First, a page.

he fee Platte City is shelling out to hire a lawyer and a consultant to help get the city’s annexation proposal passed by voters this November is no small amount.
City administrator Keith Moody estimates that the city will pay consultant Rich Kaplan and lawyer Chris Williams an estimated $50,000 between them just to get the annexation issue to the ballot box in November.
The city will have to pay the men more money if the annexation issue fails in November and the city has a second issue in February 2007 and then takes the results to circuit court to have a “declaratory judgment” made.
“We thought it appropriate to use somebody who specializes in annexation issues,” Mayor Dave Brooks told the media at a press conference last Wednesday afternoon, in response to a question in regard to why the city was not using its normal city attorney, Keith Hicklin. Williams is an attorney with the firm Williams & Campo, P.C., of Lee’s Summit. Kaplan is a consultant in private practice.
There will be a public hearing on Aug. 15 on the matter, Brooks said.
The city put the press conference together in a very hasty fashion, not announcing its plans for a press conference until about two hours before the event.
City officials intentionally kept the press conference a secret until then to prevent other municipalities from poaching the same annexation areas.
“If another city finds out you’re attempting to annex an area, they will sometimes literally try to jump ahead of you,” attorney Williams said.
“I’ve been on the other side of this—when you try to do what seem like the right things—and you get burned. I’ve been on the losing end of this thing,” Williams said.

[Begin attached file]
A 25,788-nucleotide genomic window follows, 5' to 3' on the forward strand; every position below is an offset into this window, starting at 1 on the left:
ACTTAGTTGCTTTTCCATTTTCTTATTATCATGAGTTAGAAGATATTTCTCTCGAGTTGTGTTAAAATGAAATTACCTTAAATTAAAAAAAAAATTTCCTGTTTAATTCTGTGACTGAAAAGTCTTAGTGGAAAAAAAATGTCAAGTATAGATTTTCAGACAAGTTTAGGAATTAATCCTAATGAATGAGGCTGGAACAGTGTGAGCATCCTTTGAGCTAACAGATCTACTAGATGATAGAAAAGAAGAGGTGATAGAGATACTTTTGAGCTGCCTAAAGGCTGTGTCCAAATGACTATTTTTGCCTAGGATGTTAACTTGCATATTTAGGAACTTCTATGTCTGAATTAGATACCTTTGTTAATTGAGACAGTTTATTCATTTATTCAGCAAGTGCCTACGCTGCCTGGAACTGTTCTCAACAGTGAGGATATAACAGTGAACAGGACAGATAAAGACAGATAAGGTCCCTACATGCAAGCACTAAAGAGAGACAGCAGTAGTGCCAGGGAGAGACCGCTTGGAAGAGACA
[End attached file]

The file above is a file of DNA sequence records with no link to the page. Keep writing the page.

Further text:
City officials announced, at the same time they announced the press conference, that annexation would be part of a special meeting of the board of aldermen last Wednesday at 5:30 p.m. Up until then the only item on the special meeting agenda was an issue dealing with boulevard designation for certain city streets.
At that meeting the aldermen approved three ordinances:
• The first ordinance declares all of those portions of Second St., Third St., Fourth St. and Marshall Rd. lying between Highway 92 and Main St., and Fourth St. lying between Highway 92 and Thomas Rd. to be “boulevards”—and therefore open for passenger traffic only.
The first reading of the proposed boulevard ordinance was to also declare Running Horse Rd. a “boulevard,” at least the area lying between Highway 92 and Running Horse Terr. Alderman Aaron Jung first proposed tabling the boulevard ordinance. Kenneth Brown seconded Jung’s motion to table, but they were the only two aldermen to vote to table. So, the motion failed.
Jung then made a new motion to allow Highway N to be declared a boulevard but removing Running Horse Rd. from the motion. That motion passed 5-1, with Bill Knighton voting against.
The aldermen voted unanimously, with one abstention (Kenneth Brown) on the second annexation area, in favor of ordinances providing for the annexation of two areas (called “A” and “B”) that share boundaries with Platte City.
The annexation area “B,” which is north and east of the current city limits, includes 3,129 acres.
Annexation area “A,” which is mostly south and west of the current city limits, includes 3,347 acres.